Modelling picks out prospective homes for rare tortoises
- Modelling finds prospective translocation sites on WA’s south coast
- Research shows female tortoises in WA’s south should dig nests up to 15cm
- DPaW is considering a trial release of tortoises into two of the proposed sites
THE western swamp tortoise (Pseudemydura umbrina) could soon be calling WA’s south coast home following extensive modelling to find new sites where populations could thrive.
UWA researchers and their collaborators have been developing a suite of methods to identify sites for assisted colonisation that will give the tortoises the best chance of long-term survival in the wild.
Assisted colonisation is a type of translocation when a species is established outside its historical range because there is a recognised threat—such as climate change or disease—which could mean populations in its native range may get into trouble.
The endangered reptile is native to two tiny nature reserves in WA, which are getting drier and hotter, and according to habitat modelling, without remedial actions these marginal habitat fragments are in danger of becoming unsuitable as early as 2050.
Under dry conditions, the animals cannot forage in the swamps for as long as they need to, and thus don’t breed as well either, University of Western Australia researcher Dr Nicki Mitchell says.
The western swamp tortoise’s eggs require soil temperature of less than 34oC once laid in order to survive.
They also need warm temperatures to allow normal development and maturation, and later cooler temperatures to trigger hatching before the egg’s energy supply is depleted.
“We used a ‘mechanistic’ model to predict how nest temperature varies with climate, locality and soil properties such as reflectance, and screened thousands of sites in the south west of Australia for suitability,” Dr Mitchell says.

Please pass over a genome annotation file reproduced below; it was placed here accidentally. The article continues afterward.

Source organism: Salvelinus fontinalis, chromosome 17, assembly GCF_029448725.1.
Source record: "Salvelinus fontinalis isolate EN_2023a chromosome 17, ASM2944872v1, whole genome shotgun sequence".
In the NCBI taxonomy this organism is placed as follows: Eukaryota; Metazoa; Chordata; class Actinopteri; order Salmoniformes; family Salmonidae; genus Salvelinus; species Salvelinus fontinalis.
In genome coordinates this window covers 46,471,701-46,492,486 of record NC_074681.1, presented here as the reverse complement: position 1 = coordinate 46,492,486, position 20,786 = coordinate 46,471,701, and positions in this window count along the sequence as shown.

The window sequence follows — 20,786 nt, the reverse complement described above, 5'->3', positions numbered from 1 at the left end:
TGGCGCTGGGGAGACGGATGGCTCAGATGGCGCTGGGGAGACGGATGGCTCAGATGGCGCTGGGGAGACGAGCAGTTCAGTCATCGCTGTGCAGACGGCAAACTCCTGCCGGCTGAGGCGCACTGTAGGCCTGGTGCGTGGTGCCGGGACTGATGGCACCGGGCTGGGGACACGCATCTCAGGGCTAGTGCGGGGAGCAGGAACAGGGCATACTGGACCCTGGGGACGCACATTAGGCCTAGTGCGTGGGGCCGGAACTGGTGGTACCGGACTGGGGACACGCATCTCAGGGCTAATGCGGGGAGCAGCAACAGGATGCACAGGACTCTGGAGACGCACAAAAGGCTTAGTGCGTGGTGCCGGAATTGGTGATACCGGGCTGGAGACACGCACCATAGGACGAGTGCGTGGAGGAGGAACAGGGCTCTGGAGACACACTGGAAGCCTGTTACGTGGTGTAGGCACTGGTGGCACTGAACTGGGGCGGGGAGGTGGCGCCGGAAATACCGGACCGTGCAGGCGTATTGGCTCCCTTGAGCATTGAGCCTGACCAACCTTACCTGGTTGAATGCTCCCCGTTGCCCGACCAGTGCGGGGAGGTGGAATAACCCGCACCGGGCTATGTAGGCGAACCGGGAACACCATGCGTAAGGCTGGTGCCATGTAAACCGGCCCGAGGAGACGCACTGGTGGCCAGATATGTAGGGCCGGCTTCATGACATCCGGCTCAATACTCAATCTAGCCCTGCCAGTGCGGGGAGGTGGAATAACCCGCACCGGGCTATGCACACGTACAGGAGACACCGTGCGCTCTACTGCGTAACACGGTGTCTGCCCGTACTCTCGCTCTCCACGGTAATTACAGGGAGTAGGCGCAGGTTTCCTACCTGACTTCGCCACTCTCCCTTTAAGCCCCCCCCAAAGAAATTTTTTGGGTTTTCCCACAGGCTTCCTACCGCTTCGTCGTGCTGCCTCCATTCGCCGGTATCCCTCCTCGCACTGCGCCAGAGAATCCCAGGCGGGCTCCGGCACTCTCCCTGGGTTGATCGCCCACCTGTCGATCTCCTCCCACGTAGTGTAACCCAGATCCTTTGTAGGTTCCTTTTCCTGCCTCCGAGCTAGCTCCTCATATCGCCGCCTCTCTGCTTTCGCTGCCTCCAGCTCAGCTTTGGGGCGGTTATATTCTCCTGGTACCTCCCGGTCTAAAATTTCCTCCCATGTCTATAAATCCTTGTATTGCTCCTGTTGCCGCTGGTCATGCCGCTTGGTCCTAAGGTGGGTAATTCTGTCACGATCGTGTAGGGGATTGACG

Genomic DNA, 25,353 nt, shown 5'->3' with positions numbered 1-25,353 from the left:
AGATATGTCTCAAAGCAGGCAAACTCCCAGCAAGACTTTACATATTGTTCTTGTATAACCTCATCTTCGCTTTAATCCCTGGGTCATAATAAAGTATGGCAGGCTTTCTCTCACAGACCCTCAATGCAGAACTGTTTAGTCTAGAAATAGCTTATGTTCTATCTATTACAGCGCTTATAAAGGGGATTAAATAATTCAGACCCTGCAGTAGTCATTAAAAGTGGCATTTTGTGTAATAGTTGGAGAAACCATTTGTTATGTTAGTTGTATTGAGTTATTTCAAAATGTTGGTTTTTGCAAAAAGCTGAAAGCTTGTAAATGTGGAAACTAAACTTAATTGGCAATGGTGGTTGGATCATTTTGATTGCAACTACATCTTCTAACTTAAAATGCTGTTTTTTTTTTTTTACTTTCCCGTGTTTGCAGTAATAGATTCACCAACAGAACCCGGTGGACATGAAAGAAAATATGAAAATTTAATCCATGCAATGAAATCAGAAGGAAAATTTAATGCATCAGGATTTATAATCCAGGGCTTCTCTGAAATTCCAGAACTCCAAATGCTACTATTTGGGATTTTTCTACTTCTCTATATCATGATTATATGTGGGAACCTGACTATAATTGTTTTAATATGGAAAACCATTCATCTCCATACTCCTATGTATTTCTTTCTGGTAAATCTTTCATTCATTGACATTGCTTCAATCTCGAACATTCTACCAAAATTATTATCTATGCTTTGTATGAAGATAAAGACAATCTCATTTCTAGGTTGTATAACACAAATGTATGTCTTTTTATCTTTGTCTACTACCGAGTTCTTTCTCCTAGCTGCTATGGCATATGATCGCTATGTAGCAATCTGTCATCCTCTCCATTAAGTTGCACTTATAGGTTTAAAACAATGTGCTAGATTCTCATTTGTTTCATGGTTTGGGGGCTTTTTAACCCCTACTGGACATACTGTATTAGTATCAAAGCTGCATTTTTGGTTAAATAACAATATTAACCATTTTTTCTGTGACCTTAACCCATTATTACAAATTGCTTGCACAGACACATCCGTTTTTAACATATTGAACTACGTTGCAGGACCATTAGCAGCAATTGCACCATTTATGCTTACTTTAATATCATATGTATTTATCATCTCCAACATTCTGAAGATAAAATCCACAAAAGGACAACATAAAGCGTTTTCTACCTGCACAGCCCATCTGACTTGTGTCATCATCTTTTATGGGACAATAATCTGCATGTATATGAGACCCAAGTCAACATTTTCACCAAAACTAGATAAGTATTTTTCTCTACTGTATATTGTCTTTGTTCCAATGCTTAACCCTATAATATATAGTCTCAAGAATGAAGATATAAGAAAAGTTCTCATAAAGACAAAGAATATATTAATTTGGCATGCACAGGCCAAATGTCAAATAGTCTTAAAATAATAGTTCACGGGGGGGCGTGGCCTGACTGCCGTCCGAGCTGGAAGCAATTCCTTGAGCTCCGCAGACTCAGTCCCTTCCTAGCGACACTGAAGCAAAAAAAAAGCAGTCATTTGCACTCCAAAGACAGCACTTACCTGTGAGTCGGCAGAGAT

“The models were run on a supercomputer using hourly climate data sourced from CSIRO’s Australian Water Availability Project (AWAP).”
By simulating realistic nest choice scenarios under current climates and future projected climates, a number of regions were found that were ideal for the survival of turtle embryos.
The research also suggested that females in more southern parts of the state should ideally dig nests at depths of 7–15 cm, in sunny areas that do not flood prematurely.
Alongside this newly-published work predicting the survival of the embryonic stages of the species, the Department of Parks and Wildlife is considering a trial release of captive bred juveniles from Perth Zoo into two of the proposed sites.
Dr Mitchell says the juveniles will be closely monitored to assess how they adapt to the new environment, including measuring how rapidly they grow in a cooler climate compared to turtles living in the existing habitats.
Collaborative work on the western swamp tortoise has been taking place for 20 years between UWA, the Department of Parks and Wildlife (DPaW) and the Perth Zoo, and more recently with the University of Melbourne.
Western Swamp Turtles begin to breed at around 9–15 years of age, depending on size. They usually lay 2–5 eggs at a time in a clutch, and may lay a second clutch if more food is available.
They are currently listed as Critically Endangered as there are fewer than 50 breeding adults in the wild.
Assisted colonisation is an out of range introduction for conservation purposes, as defined by the International Union for the Conservation of Nature (IUCN).